How to Calculate Federal USCG Retirement


The size of your United States Coast Guard (U.S.C.G.) pension depends on when you joined, how long you spent in the Coast Guard and what rank you were when you retired. Calculating your retirement can look daunting, but if you approach armed with the correct information, you should have minimal difficulty. All these plans are annually adjusted to fit with any rise or fall of the cost of living.

Final Pay

  • Retire under the "Final Pay" program if you joined prior to September 8, 1980. This program calculates your retirement pay based on how much you made in your final month of service.

  • Look up your total years of service and multiply that number by 2.5. If you joined in 1975 and want to retire in 2010, then you should multiply 35 (number of total years in the Coast Guard) by 2.5, which is 87.5.

  • Multiply the number from step 3 by your final month's pay. In our example, a high-ranking officer making $10,000 a month will therefore make $8,750 a month ($10,000 x 87.5).

High 36

  • Retire under the "High 36" program if you joined between September 8, 1980 and August 1, 1986.

  • Calculate the average of your final 36 months of service. If you were a Lieutenant Commander making $7,000 for two years, then received a promotion to Commander and a pay bump to $8,000 a month in your final year, then the average of your 36 months is roughly $7,333.

  • Multiply your years of service by 2.5. In the example above, if a Commander joined in 1985 and wants to retire in 2010, then multiply 2.5 by 25, which yields 62.5.

  • Multiply the 36-month average by .625. In our example, $7,333 x .625=$4,583.13. Therefore, $4,583.13 is the Commander's retirement pay.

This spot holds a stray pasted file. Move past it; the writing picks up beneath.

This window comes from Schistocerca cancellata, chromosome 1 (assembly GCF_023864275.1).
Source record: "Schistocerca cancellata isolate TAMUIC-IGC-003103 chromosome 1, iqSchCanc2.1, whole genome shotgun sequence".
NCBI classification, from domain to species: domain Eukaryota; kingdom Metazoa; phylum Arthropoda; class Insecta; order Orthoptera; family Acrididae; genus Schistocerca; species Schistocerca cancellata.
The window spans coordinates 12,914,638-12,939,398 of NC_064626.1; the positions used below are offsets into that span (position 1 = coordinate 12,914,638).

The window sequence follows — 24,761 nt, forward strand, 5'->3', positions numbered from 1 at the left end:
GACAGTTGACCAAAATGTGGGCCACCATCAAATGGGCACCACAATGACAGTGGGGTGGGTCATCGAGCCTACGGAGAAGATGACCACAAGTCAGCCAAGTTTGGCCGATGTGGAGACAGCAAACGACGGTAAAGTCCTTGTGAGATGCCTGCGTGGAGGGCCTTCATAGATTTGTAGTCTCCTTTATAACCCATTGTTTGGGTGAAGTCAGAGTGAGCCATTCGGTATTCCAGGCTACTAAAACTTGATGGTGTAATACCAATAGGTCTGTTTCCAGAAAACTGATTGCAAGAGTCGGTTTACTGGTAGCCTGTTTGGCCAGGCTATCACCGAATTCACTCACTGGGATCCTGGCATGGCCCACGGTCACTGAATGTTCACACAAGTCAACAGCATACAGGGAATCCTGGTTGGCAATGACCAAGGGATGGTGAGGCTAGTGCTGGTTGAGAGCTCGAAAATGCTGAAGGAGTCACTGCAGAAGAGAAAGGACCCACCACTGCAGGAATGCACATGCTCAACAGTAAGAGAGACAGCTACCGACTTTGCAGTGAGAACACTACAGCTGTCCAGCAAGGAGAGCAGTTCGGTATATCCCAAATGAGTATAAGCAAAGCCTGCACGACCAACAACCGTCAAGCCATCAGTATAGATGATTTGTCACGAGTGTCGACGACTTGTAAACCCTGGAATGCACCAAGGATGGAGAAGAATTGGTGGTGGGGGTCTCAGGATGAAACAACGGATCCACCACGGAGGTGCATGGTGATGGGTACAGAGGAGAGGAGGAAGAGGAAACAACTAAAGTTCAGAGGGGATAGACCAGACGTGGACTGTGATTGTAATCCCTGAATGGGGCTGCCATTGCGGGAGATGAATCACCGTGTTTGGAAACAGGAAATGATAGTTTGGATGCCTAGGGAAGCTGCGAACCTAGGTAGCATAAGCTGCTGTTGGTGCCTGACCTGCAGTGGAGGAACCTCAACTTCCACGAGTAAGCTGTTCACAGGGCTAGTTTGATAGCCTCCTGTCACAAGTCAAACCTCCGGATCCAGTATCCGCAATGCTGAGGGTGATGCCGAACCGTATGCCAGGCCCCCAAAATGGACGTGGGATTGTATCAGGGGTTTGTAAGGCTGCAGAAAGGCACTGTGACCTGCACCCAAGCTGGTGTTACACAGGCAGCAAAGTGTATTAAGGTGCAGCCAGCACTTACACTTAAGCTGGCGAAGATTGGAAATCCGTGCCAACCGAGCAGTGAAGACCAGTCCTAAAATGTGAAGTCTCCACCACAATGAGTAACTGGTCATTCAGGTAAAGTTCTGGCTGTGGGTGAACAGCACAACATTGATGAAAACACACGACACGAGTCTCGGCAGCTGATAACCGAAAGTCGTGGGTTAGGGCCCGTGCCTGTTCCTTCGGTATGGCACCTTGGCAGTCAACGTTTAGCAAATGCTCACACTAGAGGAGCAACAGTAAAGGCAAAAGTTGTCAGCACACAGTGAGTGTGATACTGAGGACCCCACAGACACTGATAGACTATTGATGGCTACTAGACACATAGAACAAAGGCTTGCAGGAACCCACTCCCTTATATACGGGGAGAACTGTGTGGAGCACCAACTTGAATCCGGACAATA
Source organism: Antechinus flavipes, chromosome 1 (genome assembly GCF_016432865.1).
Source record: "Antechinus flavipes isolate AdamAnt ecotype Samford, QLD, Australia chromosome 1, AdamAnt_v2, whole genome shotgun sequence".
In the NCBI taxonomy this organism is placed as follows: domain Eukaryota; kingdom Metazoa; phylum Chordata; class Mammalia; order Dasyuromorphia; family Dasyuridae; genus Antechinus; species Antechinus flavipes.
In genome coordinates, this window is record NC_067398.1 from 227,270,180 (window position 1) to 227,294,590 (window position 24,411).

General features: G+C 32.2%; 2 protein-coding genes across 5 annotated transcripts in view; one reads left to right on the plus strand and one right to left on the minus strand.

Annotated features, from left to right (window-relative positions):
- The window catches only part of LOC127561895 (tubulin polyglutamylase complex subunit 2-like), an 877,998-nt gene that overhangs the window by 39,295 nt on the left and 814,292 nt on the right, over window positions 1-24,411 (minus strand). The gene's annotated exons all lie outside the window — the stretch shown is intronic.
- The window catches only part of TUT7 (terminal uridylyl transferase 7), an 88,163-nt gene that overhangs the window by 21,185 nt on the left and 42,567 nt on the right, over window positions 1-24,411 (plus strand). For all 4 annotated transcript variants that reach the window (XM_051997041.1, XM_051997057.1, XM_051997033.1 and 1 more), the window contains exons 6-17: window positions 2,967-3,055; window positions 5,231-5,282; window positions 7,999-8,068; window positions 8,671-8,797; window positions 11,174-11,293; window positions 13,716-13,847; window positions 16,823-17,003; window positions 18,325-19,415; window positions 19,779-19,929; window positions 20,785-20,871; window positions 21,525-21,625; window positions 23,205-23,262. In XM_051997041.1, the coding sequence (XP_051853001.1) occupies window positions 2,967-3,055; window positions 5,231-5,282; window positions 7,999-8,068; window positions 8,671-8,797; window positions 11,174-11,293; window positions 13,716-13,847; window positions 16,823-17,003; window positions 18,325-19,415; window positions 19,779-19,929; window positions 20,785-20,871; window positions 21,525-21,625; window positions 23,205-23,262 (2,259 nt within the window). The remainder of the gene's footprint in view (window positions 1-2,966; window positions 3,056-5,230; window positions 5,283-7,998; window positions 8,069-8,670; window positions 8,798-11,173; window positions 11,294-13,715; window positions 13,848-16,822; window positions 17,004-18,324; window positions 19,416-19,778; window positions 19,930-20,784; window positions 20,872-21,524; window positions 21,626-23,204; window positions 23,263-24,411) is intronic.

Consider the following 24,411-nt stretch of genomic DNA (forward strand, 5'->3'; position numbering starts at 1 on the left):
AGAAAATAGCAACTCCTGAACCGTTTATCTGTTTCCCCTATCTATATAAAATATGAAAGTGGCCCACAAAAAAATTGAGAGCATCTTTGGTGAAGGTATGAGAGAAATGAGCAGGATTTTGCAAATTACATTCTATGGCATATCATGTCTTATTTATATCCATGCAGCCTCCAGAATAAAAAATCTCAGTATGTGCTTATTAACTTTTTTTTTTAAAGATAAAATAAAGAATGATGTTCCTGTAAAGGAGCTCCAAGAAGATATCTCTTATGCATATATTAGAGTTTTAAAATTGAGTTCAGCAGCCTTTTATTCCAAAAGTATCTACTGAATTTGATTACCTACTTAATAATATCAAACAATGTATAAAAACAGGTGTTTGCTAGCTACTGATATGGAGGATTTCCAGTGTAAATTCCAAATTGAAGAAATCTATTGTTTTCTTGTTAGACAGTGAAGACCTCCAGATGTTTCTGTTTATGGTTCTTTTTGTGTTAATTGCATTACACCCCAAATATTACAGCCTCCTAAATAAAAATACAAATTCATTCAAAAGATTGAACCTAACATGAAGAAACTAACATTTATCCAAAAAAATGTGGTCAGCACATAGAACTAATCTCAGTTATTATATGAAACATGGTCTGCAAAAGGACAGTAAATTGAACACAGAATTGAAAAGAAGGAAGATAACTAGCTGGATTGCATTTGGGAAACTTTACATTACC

Career Status Bonus (C.S.B.)

  • Retire under the C.S.B. OR the High 36 if you joined after August 1, 1986.

  • Calculate the average of your highest 36 months of service if it is greater than the average of your final 36 months of service. For instance, if you joined in 1990, were promoted to Captain in 2005 (roughly $7,500 a month) but demoted to Commander in 2008 and decided to retire in 2010, calculate your pension payments based on the 2005-2008 period.

  • Multiply your years of service by 2.5. The above example served 20 years, so 20 x 2.5=50.

  • Multiply the above figure by the monthly average calculated prior to it. Therefore, .5 x 7,500=$3,750.

  • Multiply any years past 20 by 3.5%. In the example above, if you choose to extend your service to 2020, then you can multiply the ten years between 2010 and 2010 by 3.5%. Therefore, 3.5 x 10=35, plus the previous 20 years' 50% equals 85 percent, so $7,500 x .85=$6,375.

Tips & Warnings

  • Retire under the most financially advantageous program.
  • Stay in the Coast Guard for more than 20 years if you joined after 1986 to gain a 3.5% increase for every year.
  • Be careful not to calculate incorrectly, and therefore financially plan incorrectly.

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